Looking Forward with Technology


Organizations and manufacturers are creating unique hash keys for each product that then connects to its unique block chain record. With this in mind, connecting Reverse Logistics Final Mile technology to access a product’s block chain record adds extra layers to security, tracking and auditing.

For instance, Blockchain can confirm the right product at the point of pick up.

Most importantly, Blockchain can assist with sorting by ensuring the right product goes into the right shipping container going to the right location.

Similarly, blockchain helps to correctly place products into a “destruction” shipping container. Which means you can confidently create “death certificates” en mass for all products inside a “destruction” trailer.


You maybe surprised to know there is a new technological upgrade which is being quietly deployed with little notice, that is Dual GNSS GPS.

Dual GNSS GPS brings mobile GPS accuracy down from 5 meters (16 feet) to 30 cm (12 inches) and consistently.

There are two reasons why this hidden upgrade will have a positive effect on Reverse Logistics, they are:

  1. Creating Shipments in the Field. Unfortunately, with Reverse Logistics, drivers can arrive at pick up locations without an electronic shipment. For that reason a driver needs to use their mobile device to create a shipment, in the field, at the point of pick up. Thankfully GPS coordinates can accurately be geolocated to an address using the consistent refined accuracy of Dual GNSS GPS. Using the geolocated Pick Up Address a shipment is created. As a result tracking and tracing can take place right from the point of pick up.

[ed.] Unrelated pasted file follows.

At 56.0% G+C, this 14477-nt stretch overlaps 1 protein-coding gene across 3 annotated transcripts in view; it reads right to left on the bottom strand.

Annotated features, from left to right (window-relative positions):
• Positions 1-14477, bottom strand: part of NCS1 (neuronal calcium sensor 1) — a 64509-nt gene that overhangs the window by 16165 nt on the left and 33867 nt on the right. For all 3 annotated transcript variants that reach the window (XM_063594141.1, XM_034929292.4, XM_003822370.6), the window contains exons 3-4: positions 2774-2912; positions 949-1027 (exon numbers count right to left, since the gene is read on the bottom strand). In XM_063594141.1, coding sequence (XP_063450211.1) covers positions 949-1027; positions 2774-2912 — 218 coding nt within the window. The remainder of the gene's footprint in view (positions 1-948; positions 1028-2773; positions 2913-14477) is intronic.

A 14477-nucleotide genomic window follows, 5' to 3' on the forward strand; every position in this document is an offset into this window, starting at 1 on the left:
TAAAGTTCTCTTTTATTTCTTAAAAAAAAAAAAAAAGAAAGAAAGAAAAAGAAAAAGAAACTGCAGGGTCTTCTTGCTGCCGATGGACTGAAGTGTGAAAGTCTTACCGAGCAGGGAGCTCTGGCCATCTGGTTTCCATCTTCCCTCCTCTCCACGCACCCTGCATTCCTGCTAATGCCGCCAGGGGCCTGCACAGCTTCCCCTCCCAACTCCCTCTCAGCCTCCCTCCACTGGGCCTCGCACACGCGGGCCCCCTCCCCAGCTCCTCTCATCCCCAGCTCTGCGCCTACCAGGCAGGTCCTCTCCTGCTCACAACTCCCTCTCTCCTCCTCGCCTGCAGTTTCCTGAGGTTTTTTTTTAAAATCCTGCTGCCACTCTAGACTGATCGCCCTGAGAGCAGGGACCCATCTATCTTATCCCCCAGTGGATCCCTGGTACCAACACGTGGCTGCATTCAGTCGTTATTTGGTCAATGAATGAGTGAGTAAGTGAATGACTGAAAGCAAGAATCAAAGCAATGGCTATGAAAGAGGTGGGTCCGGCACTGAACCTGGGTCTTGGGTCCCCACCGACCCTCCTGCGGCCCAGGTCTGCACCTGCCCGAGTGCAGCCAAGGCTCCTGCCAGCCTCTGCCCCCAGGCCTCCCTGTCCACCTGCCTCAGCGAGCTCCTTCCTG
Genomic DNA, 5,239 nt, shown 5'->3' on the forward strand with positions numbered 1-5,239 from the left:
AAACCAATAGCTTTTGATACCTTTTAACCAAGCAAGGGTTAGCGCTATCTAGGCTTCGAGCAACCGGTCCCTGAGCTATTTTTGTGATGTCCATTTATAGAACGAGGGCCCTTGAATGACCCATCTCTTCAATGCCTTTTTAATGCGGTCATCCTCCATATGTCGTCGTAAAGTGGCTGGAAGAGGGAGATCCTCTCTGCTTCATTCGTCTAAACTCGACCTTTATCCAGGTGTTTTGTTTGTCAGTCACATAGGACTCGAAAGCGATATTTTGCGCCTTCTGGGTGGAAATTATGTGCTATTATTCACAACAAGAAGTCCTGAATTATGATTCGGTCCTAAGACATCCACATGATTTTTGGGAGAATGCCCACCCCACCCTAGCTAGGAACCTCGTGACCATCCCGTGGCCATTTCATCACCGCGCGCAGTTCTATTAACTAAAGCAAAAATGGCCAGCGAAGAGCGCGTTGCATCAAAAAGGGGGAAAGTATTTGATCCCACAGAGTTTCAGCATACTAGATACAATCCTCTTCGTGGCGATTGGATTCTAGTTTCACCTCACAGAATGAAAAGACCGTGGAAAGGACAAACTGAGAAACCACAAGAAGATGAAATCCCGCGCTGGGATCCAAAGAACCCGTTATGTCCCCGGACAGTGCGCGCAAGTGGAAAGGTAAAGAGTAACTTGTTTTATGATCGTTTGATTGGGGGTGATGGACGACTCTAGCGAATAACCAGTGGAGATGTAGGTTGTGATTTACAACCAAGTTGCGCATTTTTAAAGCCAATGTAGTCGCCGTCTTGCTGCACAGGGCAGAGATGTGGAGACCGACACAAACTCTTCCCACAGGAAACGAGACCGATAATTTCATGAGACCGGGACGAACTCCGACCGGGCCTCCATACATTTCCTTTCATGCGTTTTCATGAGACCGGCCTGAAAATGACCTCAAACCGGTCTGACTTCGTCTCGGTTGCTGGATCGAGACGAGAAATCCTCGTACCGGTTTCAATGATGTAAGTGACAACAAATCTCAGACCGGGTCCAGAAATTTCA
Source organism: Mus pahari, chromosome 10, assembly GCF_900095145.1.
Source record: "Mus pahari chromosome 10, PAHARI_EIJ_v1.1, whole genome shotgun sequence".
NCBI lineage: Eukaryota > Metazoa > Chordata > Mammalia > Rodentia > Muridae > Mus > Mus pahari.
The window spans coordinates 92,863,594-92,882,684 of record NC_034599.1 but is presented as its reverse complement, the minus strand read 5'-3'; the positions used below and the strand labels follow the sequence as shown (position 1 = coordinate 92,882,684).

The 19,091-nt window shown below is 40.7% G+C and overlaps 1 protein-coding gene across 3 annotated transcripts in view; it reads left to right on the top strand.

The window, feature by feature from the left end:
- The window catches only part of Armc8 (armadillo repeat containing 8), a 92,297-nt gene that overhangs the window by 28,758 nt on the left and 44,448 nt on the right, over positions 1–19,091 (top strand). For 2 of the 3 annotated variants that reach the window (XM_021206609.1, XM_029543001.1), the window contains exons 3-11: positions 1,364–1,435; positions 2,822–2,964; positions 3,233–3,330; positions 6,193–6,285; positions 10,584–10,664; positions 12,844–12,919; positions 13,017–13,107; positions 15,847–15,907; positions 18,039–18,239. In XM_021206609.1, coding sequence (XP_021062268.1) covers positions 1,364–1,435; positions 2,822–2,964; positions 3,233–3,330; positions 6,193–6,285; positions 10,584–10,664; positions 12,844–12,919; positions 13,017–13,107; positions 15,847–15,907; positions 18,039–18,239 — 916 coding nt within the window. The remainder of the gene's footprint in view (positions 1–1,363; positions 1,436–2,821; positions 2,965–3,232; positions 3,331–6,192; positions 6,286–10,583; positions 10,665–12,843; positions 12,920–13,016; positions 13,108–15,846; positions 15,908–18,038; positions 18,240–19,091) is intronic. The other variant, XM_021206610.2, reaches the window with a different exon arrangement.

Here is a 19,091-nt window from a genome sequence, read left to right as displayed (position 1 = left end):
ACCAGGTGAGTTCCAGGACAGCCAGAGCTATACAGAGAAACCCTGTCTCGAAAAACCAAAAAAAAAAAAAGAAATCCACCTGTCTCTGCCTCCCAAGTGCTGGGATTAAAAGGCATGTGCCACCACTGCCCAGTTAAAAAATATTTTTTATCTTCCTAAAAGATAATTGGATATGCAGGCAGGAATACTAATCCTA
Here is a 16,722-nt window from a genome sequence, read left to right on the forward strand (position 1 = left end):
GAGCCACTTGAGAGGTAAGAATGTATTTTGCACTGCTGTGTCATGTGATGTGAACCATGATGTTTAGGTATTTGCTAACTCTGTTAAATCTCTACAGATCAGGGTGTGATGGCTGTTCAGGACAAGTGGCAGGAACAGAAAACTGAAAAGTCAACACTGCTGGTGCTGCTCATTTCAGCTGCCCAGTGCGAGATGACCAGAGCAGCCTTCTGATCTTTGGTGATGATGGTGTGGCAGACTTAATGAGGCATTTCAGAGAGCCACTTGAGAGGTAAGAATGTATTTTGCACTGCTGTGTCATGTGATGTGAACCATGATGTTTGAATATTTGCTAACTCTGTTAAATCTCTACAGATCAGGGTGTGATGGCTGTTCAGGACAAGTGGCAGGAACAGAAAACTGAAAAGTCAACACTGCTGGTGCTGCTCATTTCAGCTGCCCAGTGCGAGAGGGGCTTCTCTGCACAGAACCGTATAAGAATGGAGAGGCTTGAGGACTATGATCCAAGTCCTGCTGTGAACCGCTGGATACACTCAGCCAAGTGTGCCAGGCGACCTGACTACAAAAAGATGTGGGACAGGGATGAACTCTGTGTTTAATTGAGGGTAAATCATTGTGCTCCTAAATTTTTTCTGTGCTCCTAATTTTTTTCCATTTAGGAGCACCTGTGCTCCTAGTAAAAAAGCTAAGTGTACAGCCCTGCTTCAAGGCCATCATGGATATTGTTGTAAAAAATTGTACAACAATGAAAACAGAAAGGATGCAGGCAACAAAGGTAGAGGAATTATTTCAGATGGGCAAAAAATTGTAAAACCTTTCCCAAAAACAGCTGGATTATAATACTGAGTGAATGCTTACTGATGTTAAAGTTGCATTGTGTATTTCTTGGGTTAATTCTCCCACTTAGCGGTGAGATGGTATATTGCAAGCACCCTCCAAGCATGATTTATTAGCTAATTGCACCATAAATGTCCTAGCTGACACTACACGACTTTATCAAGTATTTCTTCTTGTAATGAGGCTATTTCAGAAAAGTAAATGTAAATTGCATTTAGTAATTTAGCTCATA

2. Chain of Custody. Proving a pick up location when returning controlled substances like pharmaceuticals, cannabis and tobacco has relied heavily on location barcodes. As a result, the cost of implementing and managing location barcodes has been a burden since the ’70s. With the real and consistent accurate GPS coordinates captured by Dual GNSS GPS, location barcodes will become a thing of the past.

In summary, the consumer engagement into the Circular Economy is putting more and more pressure on the Final Mile industry. But by using the right technology, Reverse Logistics can become a source of gain and no longer a source for pain.

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CLDA Conference 2020